ISIS Was a Symptom. State Collapse Is the Disease by Thanassis Cambanis - Boston Globe
The collapse this month of the Islamic State, also known as ISIS, has been greeted with joy and relief in many quarters, especially among the millions of civilians who directly suffered the extremist group’s rule. Much of the predictable analysis has focused on long-term trends that will continue to trouble the world: the resonance of extremist jihadi messaging, the persistence of sectarian conflict, the difficulty of holding together disparate coalitions like the clumsy behemoth that ousted ISIS from its strongholds in Raqqa and Mosul.
But jihadis and sectarians are not, contrary to popular belief, the most important engines of ISIS, Al Qaeda, and similar groups. Nor are foreign spy services the primary author of these apocalyptic movements — as many around the world wrongly believe.
No, the most critical factor feeding jihadi movements is the collapse of effective central governments — a trend in which the West, especially the United States, has been complicit.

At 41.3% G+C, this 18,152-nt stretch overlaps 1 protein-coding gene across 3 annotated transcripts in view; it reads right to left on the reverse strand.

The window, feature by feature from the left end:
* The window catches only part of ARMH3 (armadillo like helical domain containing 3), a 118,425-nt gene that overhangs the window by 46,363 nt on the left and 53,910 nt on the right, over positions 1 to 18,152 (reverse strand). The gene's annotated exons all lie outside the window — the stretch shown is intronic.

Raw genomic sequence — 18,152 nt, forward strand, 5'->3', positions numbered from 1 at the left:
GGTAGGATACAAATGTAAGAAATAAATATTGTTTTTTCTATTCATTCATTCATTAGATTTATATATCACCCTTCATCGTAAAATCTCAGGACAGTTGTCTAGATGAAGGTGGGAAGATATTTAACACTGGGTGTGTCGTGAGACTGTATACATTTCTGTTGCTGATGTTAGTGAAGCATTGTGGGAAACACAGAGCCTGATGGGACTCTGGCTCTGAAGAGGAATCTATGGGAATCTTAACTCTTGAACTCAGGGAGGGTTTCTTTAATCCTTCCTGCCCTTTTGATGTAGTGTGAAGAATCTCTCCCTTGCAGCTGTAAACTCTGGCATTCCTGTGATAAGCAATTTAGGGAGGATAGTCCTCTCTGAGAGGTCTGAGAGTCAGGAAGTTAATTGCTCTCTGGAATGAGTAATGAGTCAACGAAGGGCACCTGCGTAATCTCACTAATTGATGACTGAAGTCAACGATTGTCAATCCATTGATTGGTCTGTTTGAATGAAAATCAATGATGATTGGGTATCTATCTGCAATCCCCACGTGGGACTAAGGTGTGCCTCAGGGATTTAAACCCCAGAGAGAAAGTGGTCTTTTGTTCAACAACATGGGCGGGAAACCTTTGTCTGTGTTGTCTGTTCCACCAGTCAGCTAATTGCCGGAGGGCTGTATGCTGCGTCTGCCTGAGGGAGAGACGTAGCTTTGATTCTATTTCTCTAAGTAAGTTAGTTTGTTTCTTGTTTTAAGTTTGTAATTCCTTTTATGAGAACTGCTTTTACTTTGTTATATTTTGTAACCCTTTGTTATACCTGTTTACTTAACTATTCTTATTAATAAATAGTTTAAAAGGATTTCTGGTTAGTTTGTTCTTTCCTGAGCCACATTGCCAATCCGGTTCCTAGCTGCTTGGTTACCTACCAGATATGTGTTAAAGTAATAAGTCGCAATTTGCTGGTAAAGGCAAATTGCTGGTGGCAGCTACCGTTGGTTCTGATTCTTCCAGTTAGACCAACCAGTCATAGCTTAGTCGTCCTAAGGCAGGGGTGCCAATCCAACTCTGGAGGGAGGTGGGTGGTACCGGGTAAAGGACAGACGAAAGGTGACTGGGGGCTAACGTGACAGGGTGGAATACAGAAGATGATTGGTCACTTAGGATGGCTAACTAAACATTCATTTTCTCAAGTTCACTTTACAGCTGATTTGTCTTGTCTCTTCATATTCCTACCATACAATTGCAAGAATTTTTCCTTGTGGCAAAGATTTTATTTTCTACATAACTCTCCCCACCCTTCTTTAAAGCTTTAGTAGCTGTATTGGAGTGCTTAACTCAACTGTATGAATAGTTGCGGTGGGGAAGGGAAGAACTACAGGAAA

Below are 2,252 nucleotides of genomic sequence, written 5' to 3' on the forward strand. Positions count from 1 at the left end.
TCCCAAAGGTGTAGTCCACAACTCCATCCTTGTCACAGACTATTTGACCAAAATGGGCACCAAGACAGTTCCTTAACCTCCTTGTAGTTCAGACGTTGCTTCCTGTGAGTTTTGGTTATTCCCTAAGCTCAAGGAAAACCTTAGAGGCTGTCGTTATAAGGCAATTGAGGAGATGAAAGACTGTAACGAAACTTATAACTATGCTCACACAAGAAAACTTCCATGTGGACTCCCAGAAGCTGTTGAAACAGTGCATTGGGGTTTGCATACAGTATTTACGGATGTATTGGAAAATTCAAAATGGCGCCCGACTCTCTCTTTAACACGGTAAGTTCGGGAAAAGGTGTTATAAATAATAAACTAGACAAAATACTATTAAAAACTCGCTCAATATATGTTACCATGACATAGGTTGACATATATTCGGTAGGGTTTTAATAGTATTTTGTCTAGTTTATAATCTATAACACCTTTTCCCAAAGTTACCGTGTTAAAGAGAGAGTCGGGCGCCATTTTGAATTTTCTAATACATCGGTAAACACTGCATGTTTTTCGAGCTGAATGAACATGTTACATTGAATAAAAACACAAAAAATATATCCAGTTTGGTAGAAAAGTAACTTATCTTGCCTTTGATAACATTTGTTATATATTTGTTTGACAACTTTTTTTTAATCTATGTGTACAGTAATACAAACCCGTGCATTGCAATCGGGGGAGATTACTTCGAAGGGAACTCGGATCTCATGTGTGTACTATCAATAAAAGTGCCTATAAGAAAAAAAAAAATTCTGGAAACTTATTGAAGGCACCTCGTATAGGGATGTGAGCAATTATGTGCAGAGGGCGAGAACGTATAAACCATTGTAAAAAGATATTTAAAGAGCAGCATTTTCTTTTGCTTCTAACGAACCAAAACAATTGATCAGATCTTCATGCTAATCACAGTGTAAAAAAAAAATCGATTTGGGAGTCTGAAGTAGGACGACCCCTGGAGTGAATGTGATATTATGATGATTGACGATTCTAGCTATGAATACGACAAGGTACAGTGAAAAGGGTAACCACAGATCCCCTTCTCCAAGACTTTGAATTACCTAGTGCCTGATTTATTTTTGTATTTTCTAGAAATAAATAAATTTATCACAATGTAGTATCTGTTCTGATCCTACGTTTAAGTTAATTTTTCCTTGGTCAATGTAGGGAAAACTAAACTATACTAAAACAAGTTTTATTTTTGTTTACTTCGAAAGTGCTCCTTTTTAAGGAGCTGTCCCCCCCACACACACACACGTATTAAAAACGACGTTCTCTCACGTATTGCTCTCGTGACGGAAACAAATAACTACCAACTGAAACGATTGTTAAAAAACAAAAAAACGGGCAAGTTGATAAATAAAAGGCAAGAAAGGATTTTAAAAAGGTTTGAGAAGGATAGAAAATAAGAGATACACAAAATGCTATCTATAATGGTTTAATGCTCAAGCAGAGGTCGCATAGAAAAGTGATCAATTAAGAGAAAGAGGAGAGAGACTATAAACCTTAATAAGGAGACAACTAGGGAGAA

An overdue alliance of convenience mobilized against the Islamic State three years ago, but only after leader Abu Bakr al-Baghdadi had taken over enough territory to declare statehood. The ISIS caliphate was as much as a state — for as long as it lasted — as many other places in the Middle East. Most of the coalition members detested ISIS, but only the local members from Iraq and Syria whose families were dying or suffering under Islamic State rule were fully invested. For the rest of the anti-ISIS coalition, fighting the caliphate was one of many other priorities.
The glacial, slow-moving, coalition united against ISIS but bound by little else. It is sure to dissolve quickly now that the emergency is over…